interestingly there seems to be two sides to this story
eleanor hall: a christian missionary group, based in the united states, says it has airlifted 300 children orphaned by the tsunami from banda aceh to jakarta, where it says they will be brought up in a christian children's home.
the group, world help, has been seeking funds for its efforts, proclaiming on its website that it's working with indonesian christians "to plant christian principles as early as possible" in the 300 children.
but since the media began making enquiries, the group has removed the appeal from it's website.
from washington, john shovelan reports that most large religiously based aid groups don't mix religion and relief.
john shovelan: world help is a small christian charity working in indonesia. unlike most religiously based aid groups, which separate humanitarian relief from their proselytising, world help has appealed for funds by characterizing post-tsunami aceh as a rare chance to win over converts to christianity.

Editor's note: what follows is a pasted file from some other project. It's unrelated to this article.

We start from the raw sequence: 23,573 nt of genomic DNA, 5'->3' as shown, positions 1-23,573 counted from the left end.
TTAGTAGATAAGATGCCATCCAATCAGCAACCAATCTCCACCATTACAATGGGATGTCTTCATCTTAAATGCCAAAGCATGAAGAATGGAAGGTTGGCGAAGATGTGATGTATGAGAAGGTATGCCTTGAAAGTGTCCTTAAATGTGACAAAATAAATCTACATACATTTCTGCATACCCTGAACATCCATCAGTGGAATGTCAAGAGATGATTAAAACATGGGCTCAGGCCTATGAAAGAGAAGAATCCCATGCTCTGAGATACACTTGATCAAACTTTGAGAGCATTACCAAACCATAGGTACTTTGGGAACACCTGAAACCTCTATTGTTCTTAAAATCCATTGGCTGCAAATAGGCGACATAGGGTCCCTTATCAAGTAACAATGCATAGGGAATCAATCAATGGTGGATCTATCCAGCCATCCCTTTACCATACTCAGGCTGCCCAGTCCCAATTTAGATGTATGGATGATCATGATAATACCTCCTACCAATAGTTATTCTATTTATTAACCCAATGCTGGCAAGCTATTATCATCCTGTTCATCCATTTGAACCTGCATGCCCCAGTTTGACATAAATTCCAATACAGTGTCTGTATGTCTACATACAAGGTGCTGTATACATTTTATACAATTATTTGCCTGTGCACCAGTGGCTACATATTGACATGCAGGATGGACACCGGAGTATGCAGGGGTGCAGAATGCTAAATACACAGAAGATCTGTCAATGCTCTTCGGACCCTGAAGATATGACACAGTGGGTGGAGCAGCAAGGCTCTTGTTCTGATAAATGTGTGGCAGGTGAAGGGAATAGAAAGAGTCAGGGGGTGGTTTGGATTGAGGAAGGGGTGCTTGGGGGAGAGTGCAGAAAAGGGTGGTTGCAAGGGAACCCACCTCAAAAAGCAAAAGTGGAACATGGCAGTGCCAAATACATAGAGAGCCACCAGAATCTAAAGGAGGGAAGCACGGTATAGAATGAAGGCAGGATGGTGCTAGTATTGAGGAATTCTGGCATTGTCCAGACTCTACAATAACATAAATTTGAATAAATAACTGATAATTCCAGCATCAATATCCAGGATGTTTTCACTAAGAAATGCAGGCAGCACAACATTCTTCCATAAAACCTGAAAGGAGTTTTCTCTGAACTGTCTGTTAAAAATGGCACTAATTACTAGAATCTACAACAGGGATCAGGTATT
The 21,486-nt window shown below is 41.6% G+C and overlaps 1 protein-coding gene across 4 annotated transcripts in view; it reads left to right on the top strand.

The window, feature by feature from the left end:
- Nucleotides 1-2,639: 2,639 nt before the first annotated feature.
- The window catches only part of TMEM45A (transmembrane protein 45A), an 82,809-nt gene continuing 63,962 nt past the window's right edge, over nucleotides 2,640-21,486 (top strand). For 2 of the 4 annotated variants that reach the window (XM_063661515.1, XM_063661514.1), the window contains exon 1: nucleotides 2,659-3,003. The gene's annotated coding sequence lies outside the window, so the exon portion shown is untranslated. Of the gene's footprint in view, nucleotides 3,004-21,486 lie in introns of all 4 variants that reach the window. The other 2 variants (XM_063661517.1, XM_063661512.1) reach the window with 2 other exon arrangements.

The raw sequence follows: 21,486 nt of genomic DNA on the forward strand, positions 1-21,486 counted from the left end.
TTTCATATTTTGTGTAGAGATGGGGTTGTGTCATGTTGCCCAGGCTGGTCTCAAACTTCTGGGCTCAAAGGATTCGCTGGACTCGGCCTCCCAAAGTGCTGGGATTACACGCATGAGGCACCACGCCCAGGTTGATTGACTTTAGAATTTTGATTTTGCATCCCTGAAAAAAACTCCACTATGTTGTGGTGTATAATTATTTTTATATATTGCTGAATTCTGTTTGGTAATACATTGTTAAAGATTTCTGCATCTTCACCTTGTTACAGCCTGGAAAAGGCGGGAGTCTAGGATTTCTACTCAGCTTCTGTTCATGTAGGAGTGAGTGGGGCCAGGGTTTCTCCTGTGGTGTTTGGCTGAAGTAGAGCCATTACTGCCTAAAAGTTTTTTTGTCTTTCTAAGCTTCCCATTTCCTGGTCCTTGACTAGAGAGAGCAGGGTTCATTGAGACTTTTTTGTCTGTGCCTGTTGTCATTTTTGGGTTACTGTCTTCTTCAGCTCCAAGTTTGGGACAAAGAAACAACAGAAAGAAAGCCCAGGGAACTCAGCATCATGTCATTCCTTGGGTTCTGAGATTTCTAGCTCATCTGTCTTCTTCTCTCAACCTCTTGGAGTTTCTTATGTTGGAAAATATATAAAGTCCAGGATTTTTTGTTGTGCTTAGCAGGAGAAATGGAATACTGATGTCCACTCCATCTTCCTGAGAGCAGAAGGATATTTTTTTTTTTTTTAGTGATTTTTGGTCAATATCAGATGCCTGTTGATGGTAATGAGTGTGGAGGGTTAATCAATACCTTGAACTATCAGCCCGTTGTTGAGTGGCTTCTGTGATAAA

appealing for funds for the orphans, its website said it was an opportunity to quote, "plant christian principles as early as possible."
the site also said;
excerpt from website: normally banda aceh is closed to foreigners and to the gospel, but because of this catastrophe our partners there are earning the right to be heard, and providing entrance for the gospel.
john shovelan: but that's now been removed.
the abc contacted world help, which declined to comment on this story, but the president of the group, the reverend ron vernon brewer, is quoted in the washington post
saying, "these are children who are unclaimed or unwanted. these children are going to be raised in a christian environment and that's no guarantee", he says, "they will choose to be christians."
the us state department is looking into it and spokesman richard boucher raised questions about whether the group had met international standards of attempting to reunite children with surviving members of their families.
so far from being an example of rejected charity this seems to be a case of someone forcing their beliefs on another